ArticleOcean mass, sterodynamic effects, and vertical land motion largely explain US coast relative sea level rise(Nature Research, 2021-11-09) Harvey, Thomas C. ; Hamlington, Benjamin D. ; Frederikse, Thomas ; Nerem, R. Steven ; Piecuch, Christopher G. ; Hammond, William C. ; Blewitt, Geoffrey ; Thompson, Philip R. ; Bekaert, David P. S. ; Landerer, Felix ; Reager, John T. ; Kopp, Robert E. ; Chandanpurkar, Hrishikesh A. ; Fenty, Ian ; Trossman, David S. ; Walker, Jennifer S. ; Boening, CarmenRegional sea-level changes are caused by several physical processes that vary both in space and time. As a result of these processes, large regional departures from the long-term rate of global mean sea-level rise can occur. Identifying and understanding these processes at particular locations is the first step toward generating reliable projections and assisting in improved decision making. Here we quantify to what degree contemporary ocean mass change, sterodynamic effects, and vertical land motion influence sea-level rise observed by tide-gauge locations around the contiguous U.S. from 1993 to 2018. We are able to explain tide gauge-observed relative sea-level trends at 47 of 55 sampled locations. Locations where we cannot explain observed trends are potentially indicative of shortcomings in our coastal sea-level observational network or estimates of uncertainty.
ArticleOrigin of interannual variability in global mean sea level(National Academy of Sciences, 2020-06-08) Hamlington, Benjamin D. ; Piecuch, Christopher G. ; Reager, John T. ; Chandanpurkar, Hrishikesh A. ; Frederikse, Thomas ; Nerem, R. Steven ; Fasullo, John T. ; Cheon, Se-HyeonThe two dominant drivers of the global mean sea level (GMSL) variability at interannual timescales are steric changes due to changes in ocean heat content and barystatic changes due to the exchange of water mass between land and ocean. With Gravity Recovery and Climate Experiment (GRACE) satellites and Argo profiling floats, it has been possible to measure the relative steric and barystatic contributions to GMSL since 2004. While efforts to “close the GMSL budget” with satellite altimetry and other observing systems have been largely successful with regards to trends, the short time period covered by these records prohibits a full understanding of the drivers of interannual to decadal variability in GMSL. One particular area of focus is the link between variations in the El Niño−Southern Oscillation (ENSO) and GMSL. Recent literature disagrees on the relative importance of steric and barystatic contributions to interannual to decadal variability in GMSL. Here, we use a multivariate data analysis technique to estimate variability in barystatic and steric contributions to GMSL back to 1982. These independent estimates explain most of the observed interannual variability in satellite altimeter-measured GMSL. Both processes, which are highly correlated with ENSO variations, contribute about equally to observed interannual GMSL variability. A theoretical scaling analysis corroborates the observational results. The improved understanding of the origins of interannual variability in GMSL has important implications for our understanding of long-term trends in sea level, the hydrological cycle, and the planet’s radiation imbalance.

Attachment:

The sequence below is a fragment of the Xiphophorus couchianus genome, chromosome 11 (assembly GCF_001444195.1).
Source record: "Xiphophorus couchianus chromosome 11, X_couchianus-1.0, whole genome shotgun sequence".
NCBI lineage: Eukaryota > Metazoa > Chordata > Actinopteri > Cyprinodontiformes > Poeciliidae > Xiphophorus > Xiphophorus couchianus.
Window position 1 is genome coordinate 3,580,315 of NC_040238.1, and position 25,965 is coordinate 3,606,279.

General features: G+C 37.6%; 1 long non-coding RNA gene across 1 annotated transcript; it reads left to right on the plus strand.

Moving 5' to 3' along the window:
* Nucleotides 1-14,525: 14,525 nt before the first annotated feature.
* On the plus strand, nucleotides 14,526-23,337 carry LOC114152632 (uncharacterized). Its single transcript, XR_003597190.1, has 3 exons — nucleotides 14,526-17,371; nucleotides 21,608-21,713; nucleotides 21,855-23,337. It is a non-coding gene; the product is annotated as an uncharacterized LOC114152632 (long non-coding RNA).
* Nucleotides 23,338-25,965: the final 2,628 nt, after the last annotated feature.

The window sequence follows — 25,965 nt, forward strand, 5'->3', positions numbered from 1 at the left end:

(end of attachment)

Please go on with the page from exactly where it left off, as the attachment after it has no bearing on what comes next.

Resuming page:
ArticleUnderstanding of contemporary regional sea-level change and the implications for the future(American Geophysical Union, 2020-04-17) Hamlington, Benjamin D. ; Gardner, Alex S. ; Ivins, Erik ; Lenaerts, Jan T. M. ; Reager, John T. ; Trossman, David S. ; Zaron, Edward D. ; Adhikari, Surendra ; Arendt, Anthony ; Aschwanden, Andy ; Beckley, Brian D. ; Bekaert, David P. S. ; Blewitt, Geoffrey ; Caron, Lambert ; Chambers, Don P. ; Chandanpurkar, Hrishikesh A. ; Christianson, Knut ; Csatho, Beata ; Cullather, Richard I. ; DeConto, Robert M. ; Fasullo, John T. ; Frederikse, Thomas ; Freymueller, Jeffrey T. ; Gilford, Daniel M. ; Girotto, Manuela ; Hammond, William C. ; Hock, Regine ; Holschuh, Nicholas ; Kopp, Robert E. ; Landerer, Felix ; Larour, Eric ; Menemenlis, Dimitris ; Merrifield, Mark ; Mitrovica, Jerry X. ; Nerem, R. Steven ; Nias, Isabel J. ; Nieves, Veronica ; Nowicki, Sophie ; Pangaluru, Kishore ; Piecuch, Christopher G. ; Ray, Richard D. ; Rounce, David R. ; Schlegel, Nicole‐Jeanne ; Seroussi, Helene ; Shirzaei, Manoochehr ; Sweet, William V. ; Velicogna, Isabella ; Vinogradova, Nadya ; Wahl, Thomas ; Wiese, David N. ; Willis, Michael J.Global sea level provides an important indicator of the state of the warming climate, but changes in regional sea level are most relevant for coastal communities around the world. With improvements to the sea‐level observing system, the knowledge of regional sea‐level change has advanced dramatically in recent years. Satellite measurements coupled with in situ observations have allowed for comprehensive study and improved understanding of the diverse set of drivers that lead to variations in sea level in space and time. Despite the advances, gaps in the understanding of contemporary sea‐level change remain and inhibit the ability to predict how the relevant processes may lead to future change. These gaps arise in part due to the complexity of the linkages between the drivers of sea‐level change. Here we review the individual processes which lead to sea‐level change and then describe how they combine and vary regionally. The intent of the paper is to provide an overview of the current state of understanding of the processes that cause regional sea‐level change and to identify and discuss limitations and uncertainty in our understanding of these processes. Areas where the lack of understanding or gaps in knowledge inhibit the ability to provide the needed information for comprehensive planning efforts are of particular focus. Finally, a goal of this paper is to highlight the role of the expanded sea‐level observation network—particularly as related to satellite observations—in the improved scientific understanding of the contributors to regional sea‐level change.